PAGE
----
Intro

All content of this blog is my own opinion only. It does not represent the views of any organisation or association I may work for, or be associated with. Nothing within this blog should be considered as medical advice and you should always consult your Doctor.

A Gain is Not a Gain. Faltering Growth in Breast & Formula Fed Babies.

We've been running our weekly infant feeding clinic in Yorkshire for years now, and during that time it's been fascinating to note the changing trends when it comes to feeding babies.

When we first started, a common problem was parents were advised their baby needed additional milk when they didn't.  This happened because their growth was plotted on charts based on the growth patterns of formula fed babies, resulting in the breastfed babies older than a few months, appearing not to grow adequately.  We spent so much time reassuring parents that their babies were growing perfectly well for a breastfed baby and didn't need coaxing to take additional milk.

Many believe formula fed babies gain weight more rapidly than their breastfed peers; however initially the reverse is actually true.   The  non-breastfed baby typically gains weight more slowly in the first four months, it's after this the shift occurs and they start to gain weight more rapidly compared to those who are breastfed.

Thus historically on the old charts, many breastfed babies appeared to have suboptimal gain and as a result the UK growth charts were updated to reflect the typical growth patterns of those exclusively breastfeeding.

In our clinic in the last couple of years, things have definitely shifted.  Now it's rare we see an over-supplemented baby, instead we've observed a steep increase in actual cases of "faltering growth" - that is babies who aren't a little underweight, but chronically so.


What's perhaps most surprising is both these babies above were under the care of and regularly seen by healthcare professionals.

In the case of the first baby, they were eventually referred to a paediatrician.  I completed a new growth chart for them to take, so weight trend was clearly visible.  Baby had a tongue tie and we can see when the supplement plan was initiated at 7 weeks.  Mum however was reluctant to give extra milk as her group online had warned her it would impact her supply (untrue, a baby not transferring milk will do that) and that anyone suggesting formula wasn't truly supportive of breastfeeding.  This meant additional milk was given (provoking gain), withdrawn (resulting in the same amount gained lost again) and re-introduced again - creating the static pattern at the end.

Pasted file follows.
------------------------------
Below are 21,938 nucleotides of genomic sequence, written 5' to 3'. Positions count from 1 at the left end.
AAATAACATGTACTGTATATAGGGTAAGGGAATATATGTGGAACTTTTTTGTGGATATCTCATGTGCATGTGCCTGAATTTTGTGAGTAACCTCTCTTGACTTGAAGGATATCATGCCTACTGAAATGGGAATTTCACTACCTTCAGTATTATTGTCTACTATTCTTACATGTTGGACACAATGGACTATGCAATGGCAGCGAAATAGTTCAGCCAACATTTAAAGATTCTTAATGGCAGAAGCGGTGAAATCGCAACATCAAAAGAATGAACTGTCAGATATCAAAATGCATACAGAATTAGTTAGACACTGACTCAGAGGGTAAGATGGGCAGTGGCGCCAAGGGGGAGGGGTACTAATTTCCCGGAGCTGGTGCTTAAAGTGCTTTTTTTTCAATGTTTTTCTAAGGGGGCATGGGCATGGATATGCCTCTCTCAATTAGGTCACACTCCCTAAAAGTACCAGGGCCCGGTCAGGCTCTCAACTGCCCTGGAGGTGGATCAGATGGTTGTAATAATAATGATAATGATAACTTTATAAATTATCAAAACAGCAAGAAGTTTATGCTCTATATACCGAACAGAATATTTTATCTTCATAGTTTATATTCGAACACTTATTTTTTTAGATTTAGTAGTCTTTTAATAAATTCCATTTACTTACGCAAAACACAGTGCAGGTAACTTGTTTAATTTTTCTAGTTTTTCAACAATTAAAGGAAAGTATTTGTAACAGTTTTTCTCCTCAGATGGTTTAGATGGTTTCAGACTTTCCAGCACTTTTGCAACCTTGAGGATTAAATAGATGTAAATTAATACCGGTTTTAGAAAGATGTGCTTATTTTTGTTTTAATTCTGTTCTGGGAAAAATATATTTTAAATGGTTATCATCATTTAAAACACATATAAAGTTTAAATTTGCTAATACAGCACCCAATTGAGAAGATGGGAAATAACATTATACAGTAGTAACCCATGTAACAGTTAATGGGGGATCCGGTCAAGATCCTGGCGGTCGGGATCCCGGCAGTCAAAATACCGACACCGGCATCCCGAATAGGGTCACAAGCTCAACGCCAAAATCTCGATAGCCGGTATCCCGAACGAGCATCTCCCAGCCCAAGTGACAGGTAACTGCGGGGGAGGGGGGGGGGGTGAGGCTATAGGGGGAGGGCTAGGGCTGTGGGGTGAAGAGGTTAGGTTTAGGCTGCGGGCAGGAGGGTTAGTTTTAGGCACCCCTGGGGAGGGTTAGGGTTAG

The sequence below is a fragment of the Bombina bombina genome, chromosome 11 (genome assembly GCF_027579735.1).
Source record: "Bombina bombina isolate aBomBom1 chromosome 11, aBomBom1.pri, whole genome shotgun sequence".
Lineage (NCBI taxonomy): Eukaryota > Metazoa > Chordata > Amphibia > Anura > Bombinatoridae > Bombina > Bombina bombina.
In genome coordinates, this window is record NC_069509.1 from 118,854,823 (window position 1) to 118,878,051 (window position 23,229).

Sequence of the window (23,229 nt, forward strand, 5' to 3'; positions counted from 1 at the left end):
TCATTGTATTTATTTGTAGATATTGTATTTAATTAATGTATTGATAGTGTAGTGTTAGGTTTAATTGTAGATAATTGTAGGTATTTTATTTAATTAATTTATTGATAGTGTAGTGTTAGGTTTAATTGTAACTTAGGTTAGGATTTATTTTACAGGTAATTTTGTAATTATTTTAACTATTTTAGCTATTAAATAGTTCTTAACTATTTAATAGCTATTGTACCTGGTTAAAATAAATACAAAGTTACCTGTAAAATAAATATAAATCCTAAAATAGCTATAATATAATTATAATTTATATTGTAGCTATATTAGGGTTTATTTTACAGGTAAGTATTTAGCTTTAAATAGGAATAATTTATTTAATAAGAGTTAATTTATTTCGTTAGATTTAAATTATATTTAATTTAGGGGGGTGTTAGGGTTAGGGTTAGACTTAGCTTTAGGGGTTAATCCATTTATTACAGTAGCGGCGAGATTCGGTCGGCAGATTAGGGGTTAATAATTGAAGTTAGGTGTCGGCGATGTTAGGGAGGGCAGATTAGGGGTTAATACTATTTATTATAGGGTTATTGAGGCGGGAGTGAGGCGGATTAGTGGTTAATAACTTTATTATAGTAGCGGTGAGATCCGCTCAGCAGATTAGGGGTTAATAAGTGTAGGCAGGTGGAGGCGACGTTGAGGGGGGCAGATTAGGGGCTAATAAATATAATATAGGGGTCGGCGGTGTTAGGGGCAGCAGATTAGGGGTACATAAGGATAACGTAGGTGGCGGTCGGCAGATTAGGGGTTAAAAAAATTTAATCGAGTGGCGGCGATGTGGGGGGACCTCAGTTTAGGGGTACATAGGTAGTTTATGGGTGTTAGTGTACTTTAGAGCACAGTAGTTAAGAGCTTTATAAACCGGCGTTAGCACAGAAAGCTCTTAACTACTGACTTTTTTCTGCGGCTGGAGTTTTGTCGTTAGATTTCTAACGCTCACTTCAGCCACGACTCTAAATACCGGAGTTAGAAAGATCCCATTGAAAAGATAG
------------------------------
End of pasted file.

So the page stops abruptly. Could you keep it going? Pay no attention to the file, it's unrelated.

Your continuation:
Note the growth trend - how far away from that bottom curve are the dots (the minimum typically expected weight) and we can see there's a consistent pattern of faltering growth resulting in a 38% deficit based on expected weight.

It was a cold winter's day when they attended their paediatric review and baby was dressed in a fleece snowsuit.  The paediatrician didn't feel it necessary to undress the baby, instead they unzipped the suit enough to listen to baby's chest with a stethoscope.  They asked if  he was peeing and pooping and said they weren't concerned about weight as we had plotted the chart wrong....

They said that although baby was 38 weeks when born and a typical weight of over 7lb, they felt a premature chart should be used (designed for babies born before 37 weeks and of a lower weight), and so adjusted the baby's chart in his red book notes to reflect this:


The bold dot and arrow indicate where the consultant felt the dot should be with this adjustment. Baby was a couple of days shy of 8 weeks at the last weigh in, (as you can see from the original dot now marked with the arrow), yet the new mark is plotted at 5 weeks.  This results in an almost 3 week adjustment...

I can still recall the exact words the mother said to me when I expressed surprise at the consultant's nonchalance and checked additional milk was going to be continued :  "You're the only one who is concerned about my baby's weight, everyone else thinks he's fine".  A relative expressed she felt I was causing the mum unnecessary concern and worry, when clearly "those in the know" were happy with his gain.

If parents find their baby is struggling to gain weight, they can soon find themselves on the receiving end of contradictory recommendations and conflicting advice.  They may be told by some just to "feed, feed, feed" or take baby to bed and "baby-moon" (both of which of course assume effective milk transfer when baby is feeding, rather than just burning yet more calories), whilst others are expressing concern and suggesting additional milk is needed alongside identifying the original issue that has led to growth faltering.

A further problem is  many don't really understand the charts, sometimes the graph isn't even completed by healthcare providers.  This means at a glance nobody can even see the growth pattern, let alone know if the baby is tracking an appropriate curve.

First we need to understand they're based on averages.  If we take a huge group of healthy, term, breastfeeding infants - we can identify the typical maximum and minimum rate of growth they undertake.  That's not to say every baby outside this range absolutely has an issue, only that its atypical enough (when compared to the masses) to warrant further investigation.

If we use this data of healthy babies to create a chart - the heaviest infants will of course sit around the top and the lightest infants will sit near the bottom.  We can also calculate the "average" - which would be the 50th percentile line (so half the babies will sit above this line and half below).  This range allows for genetics, stature, build and so on.